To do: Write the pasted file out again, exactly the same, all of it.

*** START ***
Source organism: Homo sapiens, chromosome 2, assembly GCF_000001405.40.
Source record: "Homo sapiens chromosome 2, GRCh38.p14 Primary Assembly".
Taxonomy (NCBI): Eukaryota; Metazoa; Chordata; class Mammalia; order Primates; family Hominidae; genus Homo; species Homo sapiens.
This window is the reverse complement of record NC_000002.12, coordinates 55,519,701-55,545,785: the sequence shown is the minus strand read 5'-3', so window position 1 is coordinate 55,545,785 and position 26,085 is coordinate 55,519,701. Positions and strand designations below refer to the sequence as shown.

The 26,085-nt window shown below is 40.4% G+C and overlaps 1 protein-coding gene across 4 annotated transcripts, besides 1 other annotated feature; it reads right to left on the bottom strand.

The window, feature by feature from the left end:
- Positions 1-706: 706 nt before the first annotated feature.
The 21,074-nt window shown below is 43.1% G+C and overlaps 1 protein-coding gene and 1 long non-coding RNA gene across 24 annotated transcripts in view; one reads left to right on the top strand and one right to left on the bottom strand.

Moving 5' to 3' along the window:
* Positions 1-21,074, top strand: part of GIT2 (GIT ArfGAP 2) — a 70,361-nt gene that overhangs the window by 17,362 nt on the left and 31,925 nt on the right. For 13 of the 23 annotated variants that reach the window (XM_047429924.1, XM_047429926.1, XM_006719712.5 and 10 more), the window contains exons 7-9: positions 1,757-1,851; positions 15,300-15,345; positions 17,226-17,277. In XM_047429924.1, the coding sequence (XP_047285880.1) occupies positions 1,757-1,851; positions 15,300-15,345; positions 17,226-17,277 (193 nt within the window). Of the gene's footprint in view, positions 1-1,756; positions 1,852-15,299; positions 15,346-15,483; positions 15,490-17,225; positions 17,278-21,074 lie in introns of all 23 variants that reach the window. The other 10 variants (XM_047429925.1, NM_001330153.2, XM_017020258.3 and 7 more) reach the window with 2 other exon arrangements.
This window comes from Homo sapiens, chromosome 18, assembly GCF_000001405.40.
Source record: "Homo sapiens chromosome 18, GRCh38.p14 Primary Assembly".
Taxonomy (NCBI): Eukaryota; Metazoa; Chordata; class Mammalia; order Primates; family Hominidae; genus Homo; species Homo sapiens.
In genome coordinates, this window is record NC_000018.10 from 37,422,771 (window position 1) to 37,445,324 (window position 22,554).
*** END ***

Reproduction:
Source organism: Homo sapiens, chromosome 2, assembly GCF_000001405.40.
Source record: "Homo sapiens chromosome 2, GRCh38.p14 Primary Assembly".
Taxonomy (NCBI): Eukaryota; Metazoa; Chordata; class Mammalia; order Primates; family Hominidae; genus Homo; species Homo sapiens.
This window is the reverse complement of record NC_000002.12, coordinates 55,519,701-55,545,785: the sequence shown is the minus strand read 5'-3', so window position 1 is coordinate 55,545,785 and position 26,085 is coordinate 55,519,701. Positions and strand designations below refer to the sequence as shown.

The 26,085-nt window shown below is 40.4% G+C and overlaps 1 protein-coding gene across 4 annotated transcripts, besides 1 other annotated feature; it reads right to left on the bottom strand.

The window, feature by feature from the left end:
- Positions 1-706: 706 nt before the first annotated feature.
The 21,074-nt window shown below is 43.1% G+C and overlaps 1 protein-coding gene and 1 long non-coding RNA gene across 24 annotated transcripts in view; one reads left to right on the top strand and one right to left on the bottom strand.

Moving 5' to 3' along the window:
* Positions 1-21,074, top strand: part of GIT2 (GIT ArfGAP 2) — a 70,361-nt gene that overhangs the window by 17,362 nt on the left and 31,925 nt on the right. For 13 of the 23 annotated variants that reach the window (XM_047429924.1, XM_047429926.1, XM_006719712.5 and 10 more), the window contains exons 7-9: positions 1,757-1,851; positions 15,300-15,345; positions 17,226-17,277. In XM_047429924.1, the coding sequence (XP_047285880.1) occupies positions 1,757-1,851; positions 15,300-15,345; positions 17,226-17,277 (193 nt within the window). Of the gene's footprint in view, positions 1-1,756; positions 1,852-15,299; positions 15,346-15,483; positions 15,490-17,225; positions 17,278-21,074 lie in introns of all 23 variants that reach the window. The other 10 variants (XM_047429925.1, NM_001330153.2, XM_017020258.3 and 7 more) reach the window with 2 other exon arrangements.
This window comes from Homo sapiens, chromosome 18, assembly GCF_000001405.40.
Source record: "Homo sapiens chromosome 18, GRCh38.p14 Primary Assembly".
Taxonomy (NCBI): Eukaryota; Metazoa; Chordata; class Mammalia; order Primates; family Hominidae; genus Homo; species Homo sapiens.
In genome coordinates, this window is record NC_000018.10 from 37,422,771 (window position 1) to 37,445,324 (window position 22,554).